If you choose to find new employment, there are a couple of concepts to know about. The first is portability, and the second is the 60-day rule. 

Under portability rules, a work visa holder can stay in the U.S. after the 60-day window or past their I-94 expiration if they can find new employment. If you find a new employer who will sponsor you within 60 days or before your I-94 expiration, then the new employer can file what’s called a Labor Condition Application or LCA with the Department of Labor on your behalf. 

Once the LCA is certified, the sponsoring employer can file a Form I-129m Petition for a Nonimmigrant Worker. This is filed with the USCIS and continues your process. 

After this petition is approved, the H-1B visa will transfer to your new employer, which is known as porting. 

This portability process makes it simpler to change employers since you aren’t applying for a completely new visa. 

Your employment and application search needs to begin before the end of your grace period. 

Your LCA has to get approval before the end of your grace period. Otherwise, you’re risking complications and lapses in status. 

If your change of employer petition is approved, you can start working. 

Another option is to apply for a different type of visa, such as a B-1/B-2 tourist visa. There are also student visas and the H-4 dependent spouse visa.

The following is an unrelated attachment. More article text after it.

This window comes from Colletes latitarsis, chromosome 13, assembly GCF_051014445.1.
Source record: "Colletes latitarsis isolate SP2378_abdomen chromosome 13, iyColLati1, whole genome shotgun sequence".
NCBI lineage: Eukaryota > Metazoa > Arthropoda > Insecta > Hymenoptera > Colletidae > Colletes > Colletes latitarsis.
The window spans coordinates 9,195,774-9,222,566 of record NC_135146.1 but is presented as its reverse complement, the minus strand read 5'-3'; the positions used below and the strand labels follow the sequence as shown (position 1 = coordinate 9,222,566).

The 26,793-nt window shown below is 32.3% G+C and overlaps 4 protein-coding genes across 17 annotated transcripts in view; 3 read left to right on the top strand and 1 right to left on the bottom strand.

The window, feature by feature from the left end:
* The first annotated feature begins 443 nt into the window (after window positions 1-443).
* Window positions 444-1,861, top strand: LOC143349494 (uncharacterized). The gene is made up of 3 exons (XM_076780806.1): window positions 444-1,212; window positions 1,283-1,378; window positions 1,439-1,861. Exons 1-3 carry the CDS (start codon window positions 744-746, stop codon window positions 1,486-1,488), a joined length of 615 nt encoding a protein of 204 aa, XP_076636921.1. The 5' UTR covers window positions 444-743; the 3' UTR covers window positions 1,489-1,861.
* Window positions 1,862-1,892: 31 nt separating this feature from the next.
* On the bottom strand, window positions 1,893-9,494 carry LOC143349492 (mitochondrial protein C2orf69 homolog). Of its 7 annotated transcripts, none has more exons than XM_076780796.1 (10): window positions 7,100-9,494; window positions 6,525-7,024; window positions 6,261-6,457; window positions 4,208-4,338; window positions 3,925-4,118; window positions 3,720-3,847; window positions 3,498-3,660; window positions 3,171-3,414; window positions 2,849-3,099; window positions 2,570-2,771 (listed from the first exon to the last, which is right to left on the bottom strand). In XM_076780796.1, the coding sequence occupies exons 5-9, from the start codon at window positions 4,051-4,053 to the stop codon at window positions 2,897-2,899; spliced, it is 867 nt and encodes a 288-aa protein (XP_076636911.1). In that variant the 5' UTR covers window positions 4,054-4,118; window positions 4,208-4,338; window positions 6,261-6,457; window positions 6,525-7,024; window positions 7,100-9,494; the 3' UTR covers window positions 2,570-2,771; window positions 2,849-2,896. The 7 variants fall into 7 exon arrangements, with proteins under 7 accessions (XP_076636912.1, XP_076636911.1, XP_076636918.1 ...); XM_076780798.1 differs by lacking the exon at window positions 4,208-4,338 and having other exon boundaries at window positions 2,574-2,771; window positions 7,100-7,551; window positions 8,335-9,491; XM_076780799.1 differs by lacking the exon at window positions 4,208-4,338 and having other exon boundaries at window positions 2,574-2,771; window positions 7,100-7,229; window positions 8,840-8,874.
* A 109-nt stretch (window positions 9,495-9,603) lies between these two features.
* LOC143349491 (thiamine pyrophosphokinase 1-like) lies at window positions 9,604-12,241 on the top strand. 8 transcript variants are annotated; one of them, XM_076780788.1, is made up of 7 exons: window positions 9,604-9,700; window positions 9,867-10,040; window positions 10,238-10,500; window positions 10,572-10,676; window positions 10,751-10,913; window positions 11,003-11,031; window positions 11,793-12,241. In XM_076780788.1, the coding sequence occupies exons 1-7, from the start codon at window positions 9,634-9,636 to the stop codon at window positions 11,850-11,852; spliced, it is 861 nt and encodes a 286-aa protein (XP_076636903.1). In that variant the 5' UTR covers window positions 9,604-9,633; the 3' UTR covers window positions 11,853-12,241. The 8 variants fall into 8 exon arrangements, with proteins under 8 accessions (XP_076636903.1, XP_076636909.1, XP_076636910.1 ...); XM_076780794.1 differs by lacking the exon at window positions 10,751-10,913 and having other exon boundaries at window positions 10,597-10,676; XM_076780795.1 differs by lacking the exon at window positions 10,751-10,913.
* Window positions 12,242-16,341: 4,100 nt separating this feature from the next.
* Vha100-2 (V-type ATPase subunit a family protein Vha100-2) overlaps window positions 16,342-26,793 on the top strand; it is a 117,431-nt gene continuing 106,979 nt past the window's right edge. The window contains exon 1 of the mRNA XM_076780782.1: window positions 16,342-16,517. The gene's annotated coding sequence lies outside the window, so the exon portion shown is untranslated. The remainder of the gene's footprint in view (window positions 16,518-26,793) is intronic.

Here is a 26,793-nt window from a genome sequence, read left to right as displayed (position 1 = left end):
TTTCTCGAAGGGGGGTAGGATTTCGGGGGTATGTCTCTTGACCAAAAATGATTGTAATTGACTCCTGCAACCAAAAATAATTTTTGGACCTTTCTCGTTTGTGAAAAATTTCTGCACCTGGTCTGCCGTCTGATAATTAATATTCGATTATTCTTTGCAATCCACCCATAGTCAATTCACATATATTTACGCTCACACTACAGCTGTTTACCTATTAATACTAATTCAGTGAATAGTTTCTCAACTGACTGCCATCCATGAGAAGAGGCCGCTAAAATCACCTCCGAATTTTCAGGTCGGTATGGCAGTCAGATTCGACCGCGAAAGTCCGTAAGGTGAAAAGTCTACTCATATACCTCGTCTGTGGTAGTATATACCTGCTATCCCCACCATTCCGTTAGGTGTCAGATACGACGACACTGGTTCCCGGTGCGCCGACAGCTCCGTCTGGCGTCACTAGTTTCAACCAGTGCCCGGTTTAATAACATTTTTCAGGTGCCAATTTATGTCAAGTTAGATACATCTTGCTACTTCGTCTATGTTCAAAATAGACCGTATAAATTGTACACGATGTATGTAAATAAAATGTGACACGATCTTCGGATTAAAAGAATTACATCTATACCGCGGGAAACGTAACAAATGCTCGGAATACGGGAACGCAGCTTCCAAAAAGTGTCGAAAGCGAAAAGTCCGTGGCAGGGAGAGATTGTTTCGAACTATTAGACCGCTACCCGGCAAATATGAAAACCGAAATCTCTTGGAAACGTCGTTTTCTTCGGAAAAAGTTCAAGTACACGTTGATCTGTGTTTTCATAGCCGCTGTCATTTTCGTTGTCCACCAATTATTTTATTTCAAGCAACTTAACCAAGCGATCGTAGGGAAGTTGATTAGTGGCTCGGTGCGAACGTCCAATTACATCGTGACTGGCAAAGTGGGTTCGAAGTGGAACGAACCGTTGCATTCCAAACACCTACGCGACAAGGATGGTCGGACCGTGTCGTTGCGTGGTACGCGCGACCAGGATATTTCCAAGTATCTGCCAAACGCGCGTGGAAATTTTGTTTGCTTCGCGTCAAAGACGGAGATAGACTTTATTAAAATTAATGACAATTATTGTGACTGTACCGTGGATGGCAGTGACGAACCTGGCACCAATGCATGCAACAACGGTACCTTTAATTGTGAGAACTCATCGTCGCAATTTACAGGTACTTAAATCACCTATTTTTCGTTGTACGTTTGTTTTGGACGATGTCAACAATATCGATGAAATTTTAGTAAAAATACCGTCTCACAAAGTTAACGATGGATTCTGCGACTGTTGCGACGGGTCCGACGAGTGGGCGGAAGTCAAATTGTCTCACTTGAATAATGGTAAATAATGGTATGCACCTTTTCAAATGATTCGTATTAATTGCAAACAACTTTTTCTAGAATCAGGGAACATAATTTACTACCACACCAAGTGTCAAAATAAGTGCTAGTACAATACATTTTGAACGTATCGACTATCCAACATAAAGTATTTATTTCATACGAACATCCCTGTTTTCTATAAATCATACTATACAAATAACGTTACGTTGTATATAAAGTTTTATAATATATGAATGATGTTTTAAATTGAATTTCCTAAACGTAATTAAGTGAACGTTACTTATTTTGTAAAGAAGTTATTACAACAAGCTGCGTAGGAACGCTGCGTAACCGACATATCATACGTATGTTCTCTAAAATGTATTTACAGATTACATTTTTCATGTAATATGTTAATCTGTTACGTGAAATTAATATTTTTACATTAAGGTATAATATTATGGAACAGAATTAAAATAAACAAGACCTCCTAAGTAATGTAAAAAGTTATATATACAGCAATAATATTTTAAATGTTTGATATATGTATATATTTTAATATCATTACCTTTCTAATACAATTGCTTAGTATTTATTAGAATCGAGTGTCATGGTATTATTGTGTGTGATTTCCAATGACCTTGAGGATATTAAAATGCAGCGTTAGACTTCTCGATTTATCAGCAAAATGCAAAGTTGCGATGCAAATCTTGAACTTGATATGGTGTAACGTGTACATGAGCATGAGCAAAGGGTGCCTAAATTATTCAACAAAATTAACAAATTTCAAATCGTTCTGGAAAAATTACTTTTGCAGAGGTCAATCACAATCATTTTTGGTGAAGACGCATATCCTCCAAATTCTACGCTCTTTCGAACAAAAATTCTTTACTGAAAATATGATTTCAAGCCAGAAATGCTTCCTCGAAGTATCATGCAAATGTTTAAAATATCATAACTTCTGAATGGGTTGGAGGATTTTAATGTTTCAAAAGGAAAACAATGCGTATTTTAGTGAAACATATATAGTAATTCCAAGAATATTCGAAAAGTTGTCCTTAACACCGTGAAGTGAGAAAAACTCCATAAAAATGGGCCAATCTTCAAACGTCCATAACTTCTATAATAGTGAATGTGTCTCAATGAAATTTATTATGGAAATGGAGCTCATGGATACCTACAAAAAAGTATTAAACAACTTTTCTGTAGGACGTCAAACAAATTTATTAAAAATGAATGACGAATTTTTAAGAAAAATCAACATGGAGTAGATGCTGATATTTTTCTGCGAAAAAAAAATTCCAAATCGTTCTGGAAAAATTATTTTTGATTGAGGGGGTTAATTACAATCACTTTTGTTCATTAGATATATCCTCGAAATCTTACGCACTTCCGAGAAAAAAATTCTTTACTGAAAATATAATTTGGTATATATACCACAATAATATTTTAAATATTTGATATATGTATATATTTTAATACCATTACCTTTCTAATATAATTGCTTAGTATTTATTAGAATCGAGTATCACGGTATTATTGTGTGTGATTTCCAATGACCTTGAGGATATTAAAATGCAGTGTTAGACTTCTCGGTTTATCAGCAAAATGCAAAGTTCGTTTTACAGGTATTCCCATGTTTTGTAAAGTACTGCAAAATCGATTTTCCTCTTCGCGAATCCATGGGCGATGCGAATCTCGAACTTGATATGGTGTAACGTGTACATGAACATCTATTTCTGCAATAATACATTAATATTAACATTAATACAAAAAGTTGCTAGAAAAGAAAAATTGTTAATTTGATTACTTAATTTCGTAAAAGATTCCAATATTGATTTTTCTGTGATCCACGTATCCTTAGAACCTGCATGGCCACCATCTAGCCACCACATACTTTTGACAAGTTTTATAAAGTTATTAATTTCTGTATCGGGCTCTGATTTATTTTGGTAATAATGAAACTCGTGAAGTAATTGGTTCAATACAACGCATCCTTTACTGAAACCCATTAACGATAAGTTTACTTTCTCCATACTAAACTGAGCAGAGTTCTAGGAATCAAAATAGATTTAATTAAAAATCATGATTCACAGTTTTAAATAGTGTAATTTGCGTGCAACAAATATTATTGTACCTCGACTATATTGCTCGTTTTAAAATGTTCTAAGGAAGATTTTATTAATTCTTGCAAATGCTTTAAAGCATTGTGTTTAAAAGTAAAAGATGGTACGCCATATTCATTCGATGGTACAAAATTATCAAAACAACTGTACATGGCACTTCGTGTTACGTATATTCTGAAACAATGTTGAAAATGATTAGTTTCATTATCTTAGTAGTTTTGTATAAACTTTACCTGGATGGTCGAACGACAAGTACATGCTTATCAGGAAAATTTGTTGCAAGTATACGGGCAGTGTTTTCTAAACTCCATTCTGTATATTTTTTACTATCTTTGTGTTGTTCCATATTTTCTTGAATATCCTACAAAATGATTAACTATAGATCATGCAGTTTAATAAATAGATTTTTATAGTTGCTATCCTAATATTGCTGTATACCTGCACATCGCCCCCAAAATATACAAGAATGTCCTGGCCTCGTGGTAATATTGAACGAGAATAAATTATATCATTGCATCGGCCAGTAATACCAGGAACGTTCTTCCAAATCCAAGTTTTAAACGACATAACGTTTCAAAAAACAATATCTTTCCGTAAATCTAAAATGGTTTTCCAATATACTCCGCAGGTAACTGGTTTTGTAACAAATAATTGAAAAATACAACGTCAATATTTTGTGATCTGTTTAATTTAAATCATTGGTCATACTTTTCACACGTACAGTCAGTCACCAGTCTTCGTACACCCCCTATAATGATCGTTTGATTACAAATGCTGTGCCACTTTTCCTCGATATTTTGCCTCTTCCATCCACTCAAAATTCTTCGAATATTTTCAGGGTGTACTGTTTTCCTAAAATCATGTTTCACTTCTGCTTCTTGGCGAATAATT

If you’re a Mexican or Canadian national, you can apply for a TN visa, which would also allow you to work in the U.S. with options to renew. 

O visas are an option for professionals who demonstrate extraordinary ability

These are just a few of the immigration pathways available if you lose your employment, and there are routes where you can stay in the U.S. even if you’re laid off and you hold an employment-based visa, but you have to be proactive to figure out what’s right for you to avoid lapses in status. 

About the author

Johnny is dedicated to providing useful information on commonly asked questions on the internet. He is thankful for your support ♥

Leave a Comment